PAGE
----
Thomsons and Rutherfords Atomic Model

Thomsons and Rutherfords Atomic Model is about the most important atomic models proposed during the study of the structure of atom.


  • Types of Atomic Species:
  • Isotopes: Atoms of the same element having the same atomic number but a different mass number. For example, isotopes of Hydrogen are 11H, 12H, 13H.
  • Isobars: Atoms of different elements having the same mass number but a different atomic number, e.g., 1840Ar, 1940K, 20Ca40
  • Isotones: Atoms of different elements which contain the same number of neutrons. e.g., 614C, 715N, 816
  • Isoelectronic Species: Atoms or ions containing the same number of electrons. For example, N3-, O2-, F, Na+, Mg2+, Al3+, and Ne, having 10 electrons each are isoelectronic.


  • Thomson’s Model of Atom:                                                                                                       J. Thomson proposed the first atomic model, which is known as the plum pudding or raisin pudding, or watermelon model. According to this model, an atom has a spherical shape in which the positive charge is uniformly distributed. The electrons are distributed in it, just like the seeds are distributed in a watermelon or plums are distributed in a pudding. An important feature of this model is that the mass of the atom is assumed to be uniformly distributed over the atom. Also, the total positive charge in an atom is equal to the total negative charge and hence the atom is electrically neutral.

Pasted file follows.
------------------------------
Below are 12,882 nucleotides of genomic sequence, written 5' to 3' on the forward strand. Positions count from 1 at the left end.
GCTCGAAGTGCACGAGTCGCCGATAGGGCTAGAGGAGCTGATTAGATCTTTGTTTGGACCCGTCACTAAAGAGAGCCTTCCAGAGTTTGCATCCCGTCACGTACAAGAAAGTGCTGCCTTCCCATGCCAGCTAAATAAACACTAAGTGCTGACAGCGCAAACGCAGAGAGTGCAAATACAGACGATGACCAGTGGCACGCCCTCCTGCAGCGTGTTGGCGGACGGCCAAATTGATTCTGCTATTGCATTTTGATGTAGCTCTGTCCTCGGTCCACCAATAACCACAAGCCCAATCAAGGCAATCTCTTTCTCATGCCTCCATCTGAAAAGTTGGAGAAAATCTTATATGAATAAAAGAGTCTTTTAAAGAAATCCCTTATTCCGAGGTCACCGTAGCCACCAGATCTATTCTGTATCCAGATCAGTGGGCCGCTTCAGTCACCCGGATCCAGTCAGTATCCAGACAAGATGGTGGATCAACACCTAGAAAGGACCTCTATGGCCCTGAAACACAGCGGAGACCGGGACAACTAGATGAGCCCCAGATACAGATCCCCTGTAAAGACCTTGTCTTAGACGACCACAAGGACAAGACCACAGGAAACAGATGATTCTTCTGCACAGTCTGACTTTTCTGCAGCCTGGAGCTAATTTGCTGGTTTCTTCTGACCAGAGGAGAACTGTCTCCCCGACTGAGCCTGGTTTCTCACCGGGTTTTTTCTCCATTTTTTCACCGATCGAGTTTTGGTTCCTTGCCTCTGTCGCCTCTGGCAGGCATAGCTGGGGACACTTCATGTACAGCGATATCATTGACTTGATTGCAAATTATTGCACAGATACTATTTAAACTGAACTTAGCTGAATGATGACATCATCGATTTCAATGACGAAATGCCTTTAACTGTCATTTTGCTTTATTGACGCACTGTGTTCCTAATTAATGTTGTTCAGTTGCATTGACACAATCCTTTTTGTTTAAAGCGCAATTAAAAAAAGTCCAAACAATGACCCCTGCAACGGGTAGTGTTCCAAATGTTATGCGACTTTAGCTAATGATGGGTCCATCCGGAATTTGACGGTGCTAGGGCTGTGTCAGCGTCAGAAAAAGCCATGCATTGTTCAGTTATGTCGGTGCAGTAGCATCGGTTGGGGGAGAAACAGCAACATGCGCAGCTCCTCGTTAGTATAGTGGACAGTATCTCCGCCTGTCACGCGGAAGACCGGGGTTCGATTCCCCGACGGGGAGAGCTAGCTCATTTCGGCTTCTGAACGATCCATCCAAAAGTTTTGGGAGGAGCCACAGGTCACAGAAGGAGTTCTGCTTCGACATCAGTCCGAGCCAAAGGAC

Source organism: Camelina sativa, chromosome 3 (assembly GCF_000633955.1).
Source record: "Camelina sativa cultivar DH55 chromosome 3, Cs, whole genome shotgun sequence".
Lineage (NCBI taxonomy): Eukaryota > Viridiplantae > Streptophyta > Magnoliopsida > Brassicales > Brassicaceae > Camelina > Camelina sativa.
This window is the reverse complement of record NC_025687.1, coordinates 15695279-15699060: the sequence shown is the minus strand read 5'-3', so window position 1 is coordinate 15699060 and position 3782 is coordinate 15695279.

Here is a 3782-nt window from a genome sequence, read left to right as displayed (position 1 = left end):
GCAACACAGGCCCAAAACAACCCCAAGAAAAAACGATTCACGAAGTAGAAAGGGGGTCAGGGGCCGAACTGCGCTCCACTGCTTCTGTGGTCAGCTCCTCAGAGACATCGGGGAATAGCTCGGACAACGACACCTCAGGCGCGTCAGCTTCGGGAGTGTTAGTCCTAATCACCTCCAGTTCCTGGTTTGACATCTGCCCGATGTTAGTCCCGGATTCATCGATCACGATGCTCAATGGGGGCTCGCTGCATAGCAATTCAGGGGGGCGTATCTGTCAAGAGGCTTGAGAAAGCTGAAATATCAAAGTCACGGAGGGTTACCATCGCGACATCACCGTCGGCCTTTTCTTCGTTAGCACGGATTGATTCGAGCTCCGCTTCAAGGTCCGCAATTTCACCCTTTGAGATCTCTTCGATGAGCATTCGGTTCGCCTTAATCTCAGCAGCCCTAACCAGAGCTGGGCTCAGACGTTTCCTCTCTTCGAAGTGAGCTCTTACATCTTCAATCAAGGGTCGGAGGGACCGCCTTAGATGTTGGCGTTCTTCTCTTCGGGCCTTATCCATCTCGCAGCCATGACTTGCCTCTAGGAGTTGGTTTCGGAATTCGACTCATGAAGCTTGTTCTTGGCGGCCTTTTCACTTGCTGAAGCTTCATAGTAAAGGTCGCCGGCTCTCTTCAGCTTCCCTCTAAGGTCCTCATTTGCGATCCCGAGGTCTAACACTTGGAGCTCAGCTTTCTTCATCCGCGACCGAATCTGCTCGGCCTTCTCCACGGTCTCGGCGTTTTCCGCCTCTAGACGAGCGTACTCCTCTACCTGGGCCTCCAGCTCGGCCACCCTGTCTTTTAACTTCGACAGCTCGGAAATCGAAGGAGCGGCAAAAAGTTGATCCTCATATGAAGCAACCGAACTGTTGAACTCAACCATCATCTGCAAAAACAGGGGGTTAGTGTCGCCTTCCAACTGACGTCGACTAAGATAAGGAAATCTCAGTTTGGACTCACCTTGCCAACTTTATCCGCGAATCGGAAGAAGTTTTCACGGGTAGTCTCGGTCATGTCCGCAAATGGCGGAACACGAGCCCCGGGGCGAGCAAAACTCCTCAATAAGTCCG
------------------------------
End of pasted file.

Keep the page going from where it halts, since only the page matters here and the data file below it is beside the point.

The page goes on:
• Rutherford’s Nuclear Model of Atom:

Rutherford proposed an atomic model based on his α–particle scattering experiment. He bombarded a very thin gold foil (approximately 10-7m thickness) with α–particles.

Experiment: A stream of high energy α–particles from a radioactive source was directed at a thin gold foil. The thin gold foil had a circular fluorescent zinc sulphide screen around it. Whenever α–particles struck the screen, a tiny flash of light was produced at that point.


  • Observations: The important observations made by Rutherford are:
    1. Most of the α– particles passed through the gold foil without any
    2. A small fraction of the α–particles were deflected by small
    3. A very few α– particles (∼1 in 20,000) bounced back, that is, were deflected by nearly 180°.
  • Conclusions: From the above observations, Rutherford made the following conclusions:
  1. Since most of the α–particles passed through the foil without any deviation, most space in the atom is empty.
  2. A few positively charged α– particles were deflected. This is because the positive charge of the atom is concentrated in a very small volume at the center called the nucleus.
  3. The volume occupied by the nucleus is negligibly small as compared to the total volume of the atom. The radius of the atom is about 10–10 m, while that of the nucleus is 10–15

On the basis of the above observations and conclusions, Rutherford proposed the nuclear model (Planetary model) of an atom. According to this model:

  1. All the positive charge and most of the mass of the atom is concentrated in an extremely small region called the nucleus.
  2. Electrons are revolving around the nucleus with a very high speed in circular paths called the orbit.
  3. Electrons and the nucleus are held together by electrostatic forces of attraction.
  • Drawbacks of Rutherford Model of an Atom:
  1. Rutherford’s model cannot explain the stability of the atom.
  2. He cannot explain the electronic structure of atom.

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